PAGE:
Essential Oils - Harmful or Helpful in Natural skincare products?

I've heard conflicting stories. Some say essential oils are beneficial for skin while others are adamant they break down collagen and increase the speed of wrinkles. Is there any scientific proof either way?  Thank you in advance. 


  • Different oils have different chemical properties so it's impossible to give one generic answer. 
  • I don't know where I heard this, but I heard that fragrance ingredients from natural essential oils can be more irritating to a lot of people over synthetic fragrance ingredients.  Kind of makes sense given the amounts of allergies people have to certain plants and such, also I would expect a lab to test the product on many people.

    This brings a question to mind, what "are" synthetic fragrances? 

  • They're just aromatic chemicals that smell good (at least when properly combined. Some fragrance ingredients smell terrible by themselves in high concentration.) 
  • Thank you for the responses.  

    Randy, although oils have different chemical properties, there is conflicting evidence that 'all' essential oils used in Natural products are harmful.  Drunken Elephant is one skincare line that makes that claim and Paulas Choice skincare web site has come down hard on L'Occitan for using essential oils in their products.  Is there any place I can find sound scientific evidence concerning essential oils?  It's a dilemma given most Natural skincare lines do use essential oils and praise their virtues.  Drunken Elephant may be using the opposite as a marketing tool.  

  • In general this is a good place to look for safety data. I'm not sure how many essential oils are included but you can take a look:
  • @RandyS

    But Randy what do you think, some companies are really against fragrance, saying it's irritating to skin and that it can increase hyperpigmentation, but when I start searching for articles on NCBI most are talking about the high risk of allergy, and then the percentage of people of the test groups that react are not even that large. If you are not allergic to fragrance or essential oils, is it really bad for skin, or is it just a marketing trick from companies like Paula Choice, Clinique etc? What would the bad effect of fragrance be on skin?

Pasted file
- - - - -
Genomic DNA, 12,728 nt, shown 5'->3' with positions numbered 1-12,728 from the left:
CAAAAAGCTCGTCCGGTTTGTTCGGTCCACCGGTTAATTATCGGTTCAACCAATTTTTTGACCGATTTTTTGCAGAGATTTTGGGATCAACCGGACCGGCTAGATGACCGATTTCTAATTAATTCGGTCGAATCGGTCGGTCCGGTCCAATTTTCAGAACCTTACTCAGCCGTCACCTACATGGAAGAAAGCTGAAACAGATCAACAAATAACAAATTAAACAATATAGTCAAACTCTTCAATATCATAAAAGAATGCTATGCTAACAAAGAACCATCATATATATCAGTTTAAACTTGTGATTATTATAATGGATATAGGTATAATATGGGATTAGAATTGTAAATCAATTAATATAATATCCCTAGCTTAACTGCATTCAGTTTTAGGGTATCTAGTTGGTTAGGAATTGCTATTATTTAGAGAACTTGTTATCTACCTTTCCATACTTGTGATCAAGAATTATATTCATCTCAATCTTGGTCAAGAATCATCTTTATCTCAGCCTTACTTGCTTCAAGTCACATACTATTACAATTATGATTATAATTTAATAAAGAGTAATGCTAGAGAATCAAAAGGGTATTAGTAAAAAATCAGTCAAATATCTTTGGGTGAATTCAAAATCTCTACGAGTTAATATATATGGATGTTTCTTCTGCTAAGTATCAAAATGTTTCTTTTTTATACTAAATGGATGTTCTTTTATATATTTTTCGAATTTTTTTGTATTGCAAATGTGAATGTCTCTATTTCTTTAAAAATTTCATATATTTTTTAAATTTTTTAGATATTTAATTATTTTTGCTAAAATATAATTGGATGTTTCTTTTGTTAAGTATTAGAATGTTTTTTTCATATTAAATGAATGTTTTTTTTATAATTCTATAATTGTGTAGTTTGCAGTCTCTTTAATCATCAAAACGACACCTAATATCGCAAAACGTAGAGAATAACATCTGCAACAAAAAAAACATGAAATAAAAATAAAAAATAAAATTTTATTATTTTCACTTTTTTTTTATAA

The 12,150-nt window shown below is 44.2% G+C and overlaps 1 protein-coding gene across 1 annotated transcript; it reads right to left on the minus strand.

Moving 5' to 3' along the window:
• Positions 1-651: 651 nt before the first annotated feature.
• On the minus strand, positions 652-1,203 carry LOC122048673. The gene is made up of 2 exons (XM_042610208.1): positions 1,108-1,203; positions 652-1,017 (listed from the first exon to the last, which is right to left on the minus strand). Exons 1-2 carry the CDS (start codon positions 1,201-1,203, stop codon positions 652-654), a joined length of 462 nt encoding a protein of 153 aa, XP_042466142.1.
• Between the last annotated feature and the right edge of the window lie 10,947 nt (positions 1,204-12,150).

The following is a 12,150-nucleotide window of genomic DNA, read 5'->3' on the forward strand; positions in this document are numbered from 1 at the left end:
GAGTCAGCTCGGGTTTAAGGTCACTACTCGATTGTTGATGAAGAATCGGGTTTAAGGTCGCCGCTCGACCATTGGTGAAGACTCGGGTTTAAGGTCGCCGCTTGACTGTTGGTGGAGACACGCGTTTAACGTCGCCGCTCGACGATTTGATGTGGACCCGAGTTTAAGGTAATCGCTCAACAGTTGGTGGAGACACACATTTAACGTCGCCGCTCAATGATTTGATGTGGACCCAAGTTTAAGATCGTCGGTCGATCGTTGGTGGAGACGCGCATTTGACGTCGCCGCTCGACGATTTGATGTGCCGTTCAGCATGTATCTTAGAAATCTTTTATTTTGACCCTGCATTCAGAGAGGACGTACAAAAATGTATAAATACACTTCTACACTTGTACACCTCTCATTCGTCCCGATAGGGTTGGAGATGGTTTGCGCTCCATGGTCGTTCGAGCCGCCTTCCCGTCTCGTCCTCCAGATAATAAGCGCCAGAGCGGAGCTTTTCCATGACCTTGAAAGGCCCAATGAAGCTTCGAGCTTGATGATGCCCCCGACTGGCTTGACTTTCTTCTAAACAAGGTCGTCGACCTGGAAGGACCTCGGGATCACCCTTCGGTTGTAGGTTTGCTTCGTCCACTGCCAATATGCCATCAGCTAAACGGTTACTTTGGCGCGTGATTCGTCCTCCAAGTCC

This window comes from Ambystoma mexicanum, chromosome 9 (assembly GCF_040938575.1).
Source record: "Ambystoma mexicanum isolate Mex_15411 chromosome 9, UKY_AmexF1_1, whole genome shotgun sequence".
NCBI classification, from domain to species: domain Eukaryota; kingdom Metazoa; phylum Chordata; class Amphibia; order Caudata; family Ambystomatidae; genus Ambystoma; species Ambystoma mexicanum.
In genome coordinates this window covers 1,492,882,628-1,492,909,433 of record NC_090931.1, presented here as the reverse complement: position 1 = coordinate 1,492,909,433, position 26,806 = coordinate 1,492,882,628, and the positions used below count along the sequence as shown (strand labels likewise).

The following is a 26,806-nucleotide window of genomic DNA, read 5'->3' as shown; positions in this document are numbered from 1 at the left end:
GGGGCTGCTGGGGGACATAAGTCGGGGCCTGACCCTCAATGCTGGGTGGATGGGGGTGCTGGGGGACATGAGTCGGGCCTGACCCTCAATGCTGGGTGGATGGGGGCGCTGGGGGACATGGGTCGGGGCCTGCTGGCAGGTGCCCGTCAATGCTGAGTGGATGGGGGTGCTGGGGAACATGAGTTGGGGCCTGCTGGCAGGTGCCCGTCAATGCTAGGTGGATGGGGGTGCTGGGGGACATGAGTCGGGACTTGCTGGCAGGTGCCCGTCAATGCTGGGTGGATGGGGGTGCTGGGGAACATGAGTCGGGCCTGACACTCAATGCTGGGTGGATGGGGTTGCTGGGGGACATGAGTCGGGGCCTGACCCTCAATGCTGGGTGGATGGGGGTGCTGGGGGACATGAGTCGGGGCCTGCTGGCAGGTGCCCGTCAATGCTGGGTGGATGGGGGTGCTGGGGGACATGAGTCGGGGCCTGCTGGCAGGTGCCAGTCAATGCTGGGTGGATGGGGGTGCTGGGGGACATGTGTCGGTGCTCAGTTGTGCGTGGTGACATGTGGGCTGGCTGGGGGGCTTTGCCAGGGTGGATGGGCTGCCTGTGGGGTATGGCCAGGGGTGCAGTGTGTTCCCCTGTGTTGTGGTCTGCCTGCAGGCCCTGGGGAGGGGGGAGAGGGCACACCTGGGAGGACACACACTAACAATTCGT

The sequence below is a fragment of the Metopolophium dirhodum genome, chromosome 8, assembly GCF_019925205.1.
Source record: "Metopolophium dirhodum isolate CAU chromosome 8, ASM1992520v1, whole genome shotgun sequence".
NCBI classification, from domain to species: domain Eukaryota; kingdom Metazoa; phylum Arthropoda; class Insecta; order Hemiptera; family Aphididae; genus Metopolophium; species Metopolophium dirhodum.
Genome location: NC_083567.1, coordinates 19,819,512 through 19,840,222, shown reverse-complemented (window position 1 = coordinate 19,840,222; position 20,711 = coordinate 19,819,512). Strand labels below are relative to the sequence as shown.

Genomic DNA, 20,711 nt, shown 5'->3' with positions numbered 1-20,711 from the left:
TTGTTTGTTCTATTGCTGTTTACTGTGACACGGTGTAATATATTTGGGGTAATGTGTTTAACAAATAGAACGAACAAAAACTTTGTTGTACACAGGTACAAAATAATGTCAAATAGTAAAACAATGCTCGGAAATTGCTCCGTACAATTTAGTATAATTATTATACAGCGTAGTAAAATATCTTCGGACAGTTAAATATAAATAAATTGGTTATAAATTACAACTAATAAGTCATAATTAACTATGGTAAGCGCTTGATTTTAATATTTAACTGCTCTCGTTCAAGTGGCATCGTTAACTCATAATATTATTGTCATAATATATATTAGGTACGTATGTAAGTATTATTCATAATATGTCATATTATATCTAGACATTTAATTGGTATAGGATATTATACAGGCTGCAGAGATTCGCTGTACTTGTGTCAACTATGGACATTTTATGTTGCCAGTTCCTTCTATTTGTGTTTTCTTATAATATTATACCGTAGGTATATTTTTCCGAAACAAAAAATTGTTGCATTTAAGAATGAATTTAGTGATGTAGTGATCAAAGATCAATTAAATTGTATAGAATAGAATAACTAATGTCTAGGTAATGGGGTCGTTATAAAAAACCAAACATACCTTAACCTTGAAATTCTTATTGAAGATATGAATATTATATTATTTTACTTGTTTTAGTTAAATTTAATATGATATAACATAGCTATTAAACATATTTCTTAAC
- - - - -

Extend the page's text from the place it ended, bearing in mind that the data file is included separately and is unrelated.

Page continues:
• I have not seen convincing evidence that fragrance is bad for skin. (Other than allergies, as you point out.)
  • edited March 2017
    Thank you for sharing.
  • @RandyS

    Thank you for sharing your point of view.

    My concern is the minuscule reaction to fragrance that is not visible to the naked eye.

    personally i don't react to fragrances but the type of skincare i use now don't contain fragrances.

    particularly concerned about Limonene, Citronellol, Linalool which are linked to citrus and am not sure if it is photo-sensitive or photo-toxic
  • @preciousia

    At least fragrance isn't beneficial for skin I think, and there are some negative articles about it:

    "While on the shelf or in the warehouse, limonene breaks down to form potent sensitizers (Karlberg 1997; Topham 2003)"

    "limonene can react readily with ozone, both indoors and outdoors, to generate a range of hazardous pollutants such as formaldehyde, acetaldehyde and ultrafine particles. (Nazaroff 2004; Singer 2006)"